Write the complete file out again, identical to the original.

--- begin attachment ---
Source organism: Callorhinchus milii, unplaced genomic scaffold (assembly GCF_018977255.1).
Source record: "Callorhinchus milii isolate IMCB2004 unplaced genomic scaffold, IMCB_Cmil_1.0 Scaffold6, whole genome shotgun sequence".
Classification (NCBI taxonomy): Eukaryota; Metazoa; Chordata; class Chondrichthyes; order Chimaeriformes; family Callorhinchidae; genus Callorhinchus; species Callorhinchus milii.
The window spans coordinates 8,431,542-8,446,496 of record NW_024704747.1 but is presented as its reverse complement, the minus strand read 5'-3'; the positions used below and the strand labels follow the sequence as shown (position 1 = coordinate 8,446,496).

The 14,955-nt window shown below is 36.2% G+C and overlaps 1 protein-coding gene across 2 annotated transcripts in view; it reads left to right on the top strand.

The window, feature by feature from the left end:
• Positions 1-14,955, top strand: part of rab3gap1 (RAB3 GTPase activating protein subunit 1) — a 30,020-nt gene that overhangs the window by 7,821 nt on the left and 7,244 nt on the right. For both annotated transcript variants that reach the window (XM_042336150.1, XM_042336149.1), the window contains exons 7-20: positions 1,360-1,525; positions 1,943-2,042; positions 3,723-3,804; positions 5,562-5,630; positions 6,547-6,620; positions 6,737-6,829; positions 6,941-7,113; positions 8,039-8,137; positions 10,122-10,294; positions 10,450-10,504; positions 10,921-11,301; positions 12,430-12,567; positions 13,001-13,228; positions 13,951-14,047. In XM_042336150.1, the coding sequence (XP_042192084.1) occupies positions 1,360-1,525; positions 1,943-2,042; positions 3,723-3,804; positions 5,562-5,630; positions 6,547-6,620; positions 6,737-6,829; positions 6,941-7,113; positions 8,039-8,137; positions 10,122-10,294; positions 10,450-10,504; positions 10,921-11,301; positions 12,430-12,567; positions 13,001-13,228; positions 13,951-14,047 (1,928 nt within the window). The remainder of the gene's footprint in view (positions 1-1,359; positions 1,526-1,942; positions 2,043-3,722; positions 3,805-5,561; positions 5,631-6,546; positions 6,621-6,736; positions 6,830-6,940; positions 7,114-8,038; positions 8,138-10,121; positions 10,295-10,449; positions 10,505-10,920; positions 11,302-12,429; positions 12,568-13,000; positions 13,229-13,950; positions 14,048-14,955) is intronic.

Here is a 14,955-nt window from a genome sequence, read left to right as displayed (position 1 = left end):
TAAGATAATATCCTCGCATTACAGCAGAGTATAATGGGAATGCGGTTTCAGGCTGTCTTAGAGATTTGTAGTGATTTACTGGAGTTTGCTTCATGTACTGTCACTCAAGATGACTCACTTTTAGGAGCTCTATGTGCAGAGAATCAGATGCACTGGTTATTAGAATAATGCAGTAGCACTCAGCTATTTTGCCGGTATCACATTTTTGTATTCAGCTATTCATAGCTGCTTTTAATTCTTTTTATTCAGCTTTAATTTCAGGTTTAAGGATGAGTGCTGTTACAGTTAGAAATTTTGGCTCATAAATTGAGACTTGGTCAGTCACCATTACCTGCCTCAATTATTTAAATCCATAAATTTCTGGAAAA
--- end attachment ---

Source organism: Callorhinchus milii, unplaced genomic scaffold (assembly GCF_018977255.1).
Source record: "Callorhinchus milii isolate IMCB2004 unplaced genomic scaffold, IMCB_Cmil_1.0 Scaffold6, whole genome shotgun sequence".
Classification (NCBI taxonomy): Eukaryota; Metazoa; Chordata; class Chondrichthyes; order Chimaeriformes; family Callorhinchidae; genus Callorhinchus; species Callorhinchus milii.
The window spans coordinates 8,431,542-8,446,496 of record NW_024704747.1 but is presented as its reverse complement, the minus strand read 5'-3'; the positions used below and the strand labels follow the sequence as shown (position 1 = coordinate 8,446,496).

The 14,955-nt window shown below is 36.2% G+C and overlaps 1 protein-coding gene across 2 annotated transcripts in view; it reads left to right on the top strand.

The window, feature by feature from the left end:
• Positions 1-14,955, top strand: part of rab3gap1 (RAB3 GTPase activating protein subunit 1) — a 30,020-nt gene that overhangs the window by 7,821 nt on the left and 7,244 nt on the right. For both annotated transcript variants that reach the window (XM_042336150.1, XM_042336149.1), the window contains exons 7-20: positions 1,360-1,525; positions 1,943-2,042; positions 3,723-3,804; positions 5,562-5,630; positions 6,547-6,620; positions 6,737-6,829; positions 6,941-7,113; positions 8,039-8,137; positions 10,122-10,294; positions 10,450-10,504; positions 10,921-11,301; positions 12,430-12,567; positions 13,001-13,228; positions 13,951-14,047. In XM_042336150.1, the coding sequence (XP_042192084.1) occupies positions 1,360-1,525; positions 1,943-2,042; positions 3,723-3,804; positions 5,562-5,630; positions 6,547-6,620; positions 6,737-6,829; positions 6,941-7,113; positions 8,039-8,137; positions 10,122-10,294; positions 10,450-10,504; positions 10,921-11,301; positions 12,430-12,567; positions 13,001-13,228; positions 13,951-14,047 (1,928 nt within the window). The remainder of the gene's footprint in view (positions 1-1,359; positions 1,526-1,942; positions 2,043-3,722; positions 3,805-5,561; positions 5,631-6,546; positions 6,621-6,736; positions 6,830-6,940; positions 7,114-8,038; positions 8,138-10,121; positions 10,295-10,449; positions 10,505-10,920; positions 11,302-12,429; positions 12,568-13,000; positions 13,229-13,950; positions 14,048-14,955) is intronic.

Here is a 14,955-nt window from a genome sequence, read left to right as displayed (position 1 = left end):
TAAGATAATATCCTCGCATTACAGCAGAGTATAATGGGAATGCGGTTTCAGGCTGTCTTAGAGATTTGTAGTGATTTACTGGAGTTTGCTTCATGTACTGTCACTCAAGATGACTCACTTTTAGGAGCTCTATGTGCAGAGAATCAGATGCACTGGTTATTAGAATAATGCAGTAGCACTCAGCTATTTTGCCGGTATCACATTTTTGTATTCAGCTATTCATAGCTGCTTTTAATTCTTTTTATTCAGCTTTAATTTCAGGTTTAAGGATGAGTGCTGTTACAGTTAGAAATTTTGGCTCATAAATTGAGACTTGGTCAGTCACCATTACCTGCCTCAATTATTTAAATCCATAAATTTCTGGAAAA